Due to the COVID-19 pandemic, Cook County courts have been closed since March 23, 2020. As a result, the timeline for action by condo boards related to collection lawsuits and for owners facing foreclosure action by lenders has been extended considerably. Here is a current update on the status of such legal action: 

  • The Cook County Court announced on May 27th that Chief Judge Evans will be extending the closure of the Cook County Courts until at least July 6th to allow for personnel to put a plan in place for the safe reopening of the courts. The court will hear civil emergency matters only. This date is subject to change.
  • The Cook County Sheriff was ordered to cease enforcement of residential eviction orders until further order of the court. Orders expiring before July 6, 2020 are extended 60 days from the current expiration date but not later than August 17, 2020.
  • Currently there is a moratorium on final judgments and executions of judgments in mortgage foreclosure proceedings. All mortgage foreclosure judgments, evictions and foreclosure sales are stayed until July 19, 2020.

New lawsuits for delinquencies can be filed, however. Boards should continue to monitor and address owner delinquencies appropriately.

Check out these recordings of two, recent legal updates for condos that address operations during the COVID-19 crisis.

  1. CAI Illinois Live Legal Update
  2. Don't Panic Because of the Pandemic

Chicago Condo Law Firm, Kovitz Shifrin Nesbit (KSN), has launched a podcast. 

The podcast examines various aspects of condo law, including association law, landlord/tenant law, property tax appeals, and more.

In each episode, KSN attorneys will discuss legal updates, best practices, and industry trends. Most recently, they have added a podcast discussing how boards should handle assessment collection during COVID-19.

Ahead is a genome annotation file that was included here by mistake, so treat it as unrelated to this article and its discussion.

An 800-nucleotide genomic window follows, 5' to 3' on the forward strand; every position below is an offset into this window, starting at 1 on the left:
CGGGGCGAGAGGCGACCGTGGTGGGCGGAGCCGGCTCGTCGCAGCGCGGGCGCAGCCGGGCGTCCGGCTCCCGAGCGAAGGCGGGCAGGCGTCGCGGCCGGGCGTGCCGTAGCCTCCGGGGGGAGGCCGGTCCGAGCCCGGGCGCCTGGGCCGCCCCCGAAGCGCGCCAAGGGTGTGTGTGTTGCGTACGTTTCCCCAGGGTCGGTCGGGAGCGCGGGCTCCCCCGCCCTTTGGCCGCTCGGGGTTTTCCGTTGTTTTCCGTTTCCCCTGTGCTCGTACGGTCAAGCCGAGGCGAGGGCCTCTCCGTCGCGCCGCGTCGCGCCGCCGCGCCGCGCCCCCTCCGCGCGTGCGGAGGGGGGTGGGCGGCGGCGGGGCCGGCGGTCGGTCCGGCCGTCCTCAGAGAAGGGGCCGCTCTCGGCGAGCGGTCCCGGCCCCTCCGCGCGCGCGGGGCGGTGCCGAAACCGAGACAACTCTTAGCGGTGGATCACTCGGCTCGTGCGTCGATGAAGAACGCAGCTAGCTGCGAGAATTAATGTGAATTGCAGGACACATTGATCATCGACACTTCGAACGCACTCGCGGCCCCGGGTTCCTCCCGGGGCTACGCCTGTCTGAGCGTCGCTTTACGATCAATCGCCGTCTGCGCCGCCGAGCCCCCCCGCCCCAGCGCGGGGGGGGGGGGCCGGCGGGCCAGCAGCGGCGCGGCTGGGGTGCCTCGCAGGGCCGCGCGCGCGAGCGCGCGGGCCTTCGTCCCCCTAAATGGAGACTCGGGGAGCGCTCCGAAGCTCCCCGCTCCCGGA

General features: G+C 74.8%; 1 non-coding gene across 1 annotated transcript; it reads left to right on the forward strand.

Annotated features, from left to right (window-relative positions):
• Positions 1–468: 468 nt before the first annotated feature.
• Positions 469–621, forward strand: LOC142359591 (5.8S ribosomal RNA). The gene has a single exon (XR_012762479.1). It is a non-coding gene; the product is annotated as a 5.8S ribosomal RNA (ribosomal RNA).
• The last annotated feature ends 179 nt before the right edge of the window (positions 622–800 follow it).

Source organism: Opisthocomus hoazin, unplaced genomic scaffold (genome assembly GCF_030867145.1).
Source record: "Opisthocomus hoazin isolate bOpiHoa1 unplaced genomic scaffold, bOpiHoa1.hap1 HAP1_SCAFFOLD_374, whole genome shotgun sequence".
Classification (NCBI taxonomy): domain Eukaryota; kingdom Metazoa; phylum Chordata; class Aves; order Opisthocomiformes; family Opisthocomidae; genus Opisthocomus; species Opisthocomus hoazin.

Check it out, here

 

Lately, many association boards have been using video and/or telephone conferencing to conduct business and hold meetings.

However, associations are required to adopt rules and regulations well ahead of board elections to permit electronic voting. Boards will face added challenges if they have upcoming elections but no rules in place for allowing electronic voting.

If an association doesn’t currently have an electronic voting rule in place, then the board should maintain the status quo and delay an election until it can be held in-person. 

Learn more here

 

An effective remote meeting is one where board business can be completed for the association while still meeting legal requirements, and keeping everyone safe.

Here are some tips for conducting effective remote meetings:

1. Try to find a conferencing service with a call-in option so that people without computers can still participate.

2. Remind everyone about common conference call courtesy before starting meetings.

3. Make time for Board introductions.

4. Make and stick to an agenda.

And, here are some reminders for running a remote board meeting that meets legal requirements:

1. You must give proper legal notice to owners.

2. Unless your community falls under CICAA, you do not have to hold a homeowner forum.

3. You must record the meeting minutes.

Learn more, here

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Legal Updates: Illinois
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